This notebook accompanies the first problem set posted on the 18.335 web page, and is here to get you started with your own Julia computations.

Download this notebook (a `pset1.ipynb`

file) by **right-clicking the download link** at the upper-right to *Save As* a file, and then drag this file into your Jupyter dashboard to upload it (e.g. on or in a local installation).

Modify it as needed, then choose **Print Preview** from the "File" menu and *print to a PDF* file to submit electronically.

Give your solution to Trefethen problem 13.2(c) below. Note that you can use the *Insert* menu (or ctrl-m b) to insert new code cells as needed.

In [ ]:

```
```

Compute $(|x|^4 + |y|^4)^{1/4}$:

In [ ]:

```
L4(x,y) = ...
```

Some tests:

In [ ]:

```
L4(1e-100,0.0)
```

In [ ]:

```
L4(1e+100,0.0)
```

Compute $\cot(x) - \cot(x + y)$:

In [ ]:

```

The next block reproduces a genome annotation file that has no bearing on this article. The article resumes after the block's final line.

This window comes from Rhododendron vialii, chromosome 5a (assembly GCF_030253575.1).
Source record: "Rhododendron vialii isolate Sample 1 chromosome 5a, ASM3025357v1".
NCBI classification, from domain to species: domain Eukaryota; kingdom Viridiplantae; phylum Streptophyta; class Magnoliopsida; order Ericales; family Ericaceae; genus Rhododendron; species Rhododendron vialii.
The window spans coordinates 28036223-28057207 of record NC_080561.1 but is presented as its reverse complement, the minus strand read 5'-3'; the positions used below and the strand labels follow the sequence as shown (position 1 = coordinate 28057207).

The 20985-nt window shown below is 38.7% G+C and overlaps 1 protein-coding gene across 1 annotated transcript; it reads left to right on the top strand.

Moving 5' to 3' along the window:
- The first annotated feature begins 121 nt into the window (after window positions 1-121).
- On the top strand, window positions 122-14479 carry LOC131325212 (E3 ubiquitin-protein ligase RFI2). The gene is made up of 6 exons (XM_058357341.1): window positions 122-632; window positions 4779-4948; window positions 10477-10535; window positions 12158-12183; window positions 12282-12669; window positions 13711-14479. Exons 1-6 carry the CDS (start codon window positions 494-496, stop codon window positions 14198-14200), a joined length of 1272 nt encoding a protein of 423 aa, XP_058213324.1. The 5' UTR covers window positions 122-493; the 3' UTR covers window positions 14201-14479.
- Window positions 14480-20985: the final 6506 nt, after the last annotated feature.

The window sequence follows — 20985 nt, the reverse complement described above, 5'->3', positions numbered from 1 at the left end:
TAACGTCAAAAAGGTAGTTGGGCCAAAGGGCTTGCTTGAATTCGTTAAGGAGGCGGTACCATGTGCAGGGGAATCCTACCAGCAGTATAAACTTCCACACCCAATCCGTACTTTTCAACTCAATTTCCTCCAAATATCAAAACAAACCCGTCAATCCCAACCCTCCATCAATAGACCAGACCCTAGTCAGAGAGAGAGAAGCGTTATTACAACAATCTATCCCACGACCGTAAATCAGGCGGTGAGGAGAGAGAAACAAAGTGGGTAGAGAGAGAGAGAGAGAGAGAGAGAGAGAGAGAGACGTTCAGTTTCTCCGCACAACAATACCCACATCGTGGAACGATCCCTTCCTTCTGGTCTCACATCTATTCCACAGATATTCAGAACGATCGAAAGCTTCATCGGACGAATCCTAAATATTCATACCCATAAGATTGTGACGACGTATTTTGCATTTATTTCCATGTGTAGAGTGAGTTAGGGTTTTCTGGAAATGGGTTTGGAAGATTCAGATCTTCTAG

cotdiff(x,y) = ...
```

Some tests:

In [ ]:

```
cotdiff(1.0, 1e-20)
```

In [ ]:

```
cotdiff(big(1.0), big(1e-20)) # compute in BigFloat precision
```

In [7]:

```
# Sum x[first:last]. This function works, but is a little slower than we would like.
function div2sum(x, first=1, last=length(x))
n = last - first + 1;
if n < 2
s = zero(eltype(x))
for i = first:last
s += x[i]
end
return s
else
mid = div(first + last, 2) # find middle as (first+last)/2, rounding down
return div2sum(x, first, mid) + div2sum(x, mid+1, last)
end
end
# check its accuracy for a set logarithmically spaced n's. Since div2sum is slow,
# we won't go to very large n or use too many points
N = round.(Int, 10 .^ range(1,7,length=50)) # 50 points from 10¹ to 10⁷
err = Float64[]
for n in N
x = rand(Float32, n)
xdouble = Float64.(x)
push!(err, abs(div2sum(x) - sum(xdouble)) / abs(sum(xdouble)))
end
using PyPlot
loglog(N, err, "bo-")
title("simple div2sum")
xlabel("number of summands")
ylabel("relative error")
grid()
```

Time it vs. the built-in `sum`

(which is also written in Julia):

In [6]:

```
x = rand(Float32, 10^7)
@time div2sum(x)
@time div2sum(x)
@time div2sum(x)
@time sum(x)
@time sum(x)
@time sum(x)
```

You should notice that it's pretty darn slow compared to `sum`

, although in an absolute sense it is pretty good. Make it faster:

In [ ]:

```
function fast_div2sum(x, first=1, last=length(x))
# ???
end
```